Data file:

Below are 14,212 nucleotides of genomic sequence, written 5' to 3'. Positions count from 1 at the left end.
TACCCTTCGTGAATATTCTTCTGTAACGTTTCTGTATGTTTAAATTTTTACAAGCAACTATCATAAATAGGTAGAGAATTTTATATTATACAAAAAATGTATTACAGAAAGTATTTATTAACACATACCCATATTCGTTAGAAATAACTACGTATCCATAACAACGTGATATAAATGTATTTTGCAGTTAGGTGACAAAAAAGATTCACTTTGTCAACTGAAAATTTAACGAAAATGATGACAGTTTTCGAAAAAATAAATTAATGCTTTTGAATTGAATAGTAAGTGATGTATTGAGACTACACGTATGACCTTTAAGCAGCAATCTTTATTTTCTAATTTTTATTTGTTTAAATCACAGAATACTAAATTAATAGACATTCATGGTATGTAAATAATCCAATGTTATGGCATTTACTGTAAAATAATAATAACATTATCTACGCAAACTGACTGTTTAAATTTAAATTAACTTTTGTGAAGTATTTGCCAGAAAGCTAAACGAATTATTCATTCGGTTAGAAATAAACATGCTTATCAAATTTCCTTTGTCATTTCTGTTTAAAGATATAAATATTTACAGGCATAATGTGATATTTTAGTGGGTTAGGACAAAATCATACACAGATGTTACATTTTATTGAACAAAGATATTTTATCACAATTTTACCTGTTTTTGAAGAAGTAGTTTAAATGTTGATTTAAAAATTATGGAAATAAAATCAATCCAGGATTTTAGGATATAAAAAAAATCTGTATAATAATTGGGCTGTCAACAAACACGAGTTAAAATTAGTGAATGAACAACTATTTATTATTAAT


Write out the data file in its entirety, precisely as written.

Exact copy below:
Below are 14,212 nucleotides of genomic sequence, written 5' to 3'. Positions count from 1 at the left end.
TACCCTTCGTGAATATTCTTCTGTAACGTTTCTGTATGTTTAAATTTTTACAAGCAACTATCATAAATAGGTAGAGAATTTTATATTATACAAAAAATGTATTACAGAAAGTATTTATTAACACATACCCATATTCGTTAGAAATAACTACGTATCCATAACAACGTGATATAAATGTATTTTGCAGTTAGGTGACAAAAAAGATTCACTTTGTCAACTGAAAATTTAACGAAAATGATGACAGTTTTCGAAAAAATAAATTAATGCTTTTGAATTGAATAGTAAGTGATGTATTGAGACTACACGTATGACCTTTAAGCAGCAATCTTTATTTTCTAATTTTTATTTGTTTAAATCACAGAATACTAAATTAATAGACATTCATGGTATGTAAATAATCCAATGTTATGGCATTTACTGTAAAATAATAATAACATTATCTACGCAAACTGACTGTTTAAATTTAAATTAACTTTTGTGAAGTATTTGCCAGAAAGCTAAACGAATTATTCATTCGGTTAGAAATAAACATGCTTATCAAATTTCCTTTGTCATTTCTGTTTAAAGATATAAATATTTACAGGCATAATGTGATATTTTAGTGGGTTAGGACAAAATCATACACAGATGTTACATTTTATTGAACAAAGATATTTTATCACAATTTTACCTGTTTTTGAAGAAGTAGTTTAAATGTTGATTTAAAAATTATGGAAATAAAATCAATCCAGGATTTTAGGATATAAAAAAAATCTGTATAATAATTGGGCTGTCAACAAACACGAGTTAAAATTAGTGAATGAACAACTATTTATTATTAAT